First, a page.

Critical Challenge for the U.S. | The Gap Between U.S. Military and Economic Strategies
Through diplomatic overtures and messaging campaigns, the Biden White House has demonstrated a strong commitment to remain a Pacific power. The first U.S. national security strategy under President Biden is anticipated to put the Indo-Pacific at the forefront of the nation’s foreign policy priorities, as Washington looks to deepen support from allies and like-minded countries to counterbalance China’s dominance in the region and beyond. Efforts to build upon existing partnerships, most notably the Quad, to deal with immediate regional challenges—such as the COVID-19 pandemic – will gain further momentum. Additionally, through new partnerships like AUKUS with established allies Australia and the United Kingdom, the White House has already succeeded in broadening security ties in the Indo-Pacific.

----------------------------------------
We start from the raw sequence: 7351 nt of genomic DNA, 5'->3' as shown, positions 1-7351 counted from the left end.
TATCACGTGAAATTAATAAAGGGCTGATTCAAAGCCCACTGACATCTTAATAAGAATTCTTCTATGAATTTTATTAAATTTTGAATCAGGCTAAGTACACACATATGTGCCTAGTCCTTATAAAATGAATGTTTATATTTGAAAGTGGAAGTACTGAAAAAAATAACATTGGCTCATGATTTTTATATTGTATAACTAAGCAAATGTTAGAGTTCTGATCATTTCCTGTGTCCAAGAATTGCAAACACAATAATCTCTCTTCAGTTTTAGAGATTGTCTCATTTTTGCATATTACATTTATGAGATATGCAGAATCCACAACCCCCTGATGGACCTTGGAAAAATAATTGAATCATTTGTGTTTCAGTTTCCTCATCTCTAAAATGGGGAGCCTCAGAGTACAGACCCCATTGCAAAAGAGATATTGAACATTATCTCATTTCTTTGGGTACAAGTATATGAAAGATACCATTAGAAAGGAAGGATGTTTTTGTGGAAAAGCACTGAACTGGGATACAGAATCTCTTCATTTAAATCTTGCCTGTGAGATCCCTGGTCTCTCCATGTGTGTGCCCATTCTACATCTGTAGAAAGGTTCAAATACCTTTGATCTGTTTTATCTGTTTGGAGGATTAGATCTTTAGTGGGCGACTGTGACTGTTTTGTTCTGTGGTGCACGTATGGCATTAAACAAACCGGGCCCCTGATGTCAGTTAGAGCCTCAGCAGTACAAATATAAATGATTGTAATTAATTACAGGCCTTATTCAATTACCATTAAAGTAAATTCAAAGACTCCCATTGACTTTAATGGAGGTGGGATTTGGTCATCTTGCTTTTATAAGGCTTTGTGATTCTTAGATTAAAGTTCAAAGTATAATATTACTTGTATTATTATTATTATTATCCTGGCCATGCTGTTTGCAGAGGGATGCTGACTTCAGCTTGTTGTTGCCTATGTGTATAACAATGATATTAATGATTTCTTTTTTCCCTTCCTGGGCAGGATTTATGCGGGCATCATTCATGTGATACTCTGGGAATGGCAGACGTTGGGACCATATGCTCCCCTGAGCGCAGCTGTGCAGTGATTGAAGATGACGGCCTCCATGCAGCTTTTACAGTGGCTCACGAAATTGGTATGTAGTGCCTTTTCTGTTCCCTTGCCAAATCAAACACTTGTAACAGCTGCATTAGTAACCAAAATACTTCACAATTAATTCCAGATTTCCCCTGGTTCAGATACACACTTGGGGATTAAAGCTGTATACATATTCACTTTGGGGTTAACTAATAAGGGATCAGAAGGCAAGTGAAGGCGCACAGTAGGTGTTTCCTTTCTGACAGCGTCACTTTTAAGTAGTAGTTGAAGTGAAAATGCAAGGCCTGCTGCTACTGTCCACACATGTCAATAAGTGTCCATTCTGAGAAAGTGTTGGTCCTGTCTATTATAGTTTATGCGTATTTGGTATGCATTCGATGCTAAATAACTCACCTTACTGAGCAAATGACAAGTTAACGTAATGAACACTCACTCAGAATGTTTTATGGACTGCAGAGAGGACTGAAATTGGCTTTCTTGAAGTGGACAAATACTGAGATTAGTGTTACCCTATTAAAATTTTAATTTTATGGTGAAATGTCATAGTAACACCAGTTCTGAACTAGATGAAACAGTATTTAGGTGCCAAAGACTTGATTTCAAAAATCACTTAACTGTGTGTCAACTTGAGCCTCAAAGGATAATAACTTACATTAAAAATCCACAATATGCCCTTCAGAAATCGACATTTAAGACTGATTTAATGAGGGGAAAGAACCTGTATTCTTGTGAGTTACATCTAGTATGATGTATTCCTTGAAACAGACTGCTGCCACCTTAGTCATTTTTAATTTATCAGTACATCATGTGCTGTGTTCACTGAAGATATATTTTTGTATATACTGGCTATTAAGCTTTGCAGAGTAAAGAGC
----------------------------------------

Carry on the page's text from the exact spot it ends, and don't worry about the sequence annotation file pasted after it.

However, when it comes to economic security, new U.S. initiatives that address Asia’s rapidly changing realities have been sorely lacking. The Indo-Pacific is now home to two of the world’s most ambitious trade deals to date, and the United States is not party to either of them. The Comprehensive and Progressive Trans-Pacific Partnership (CPTPP) trade agreement has become the de facto economic roadmap that can unite the politically, economically, and socially diverse Indo-Pacific region. The need to address rules to govern technological developments and strengthen cyber resilience is as pressing as the need to harmonize standards for digital trade, and yet Washington’s voice has been too weak.
U.S. success as a Pacific power will depend as much on taking on economic leadership, and multilateral support for that leadership, as it will on leading from the front as a net security provider. Until it attains the former, it will be hard-pressed to achieve its full potential as a Pacific power.
Three Things to Watch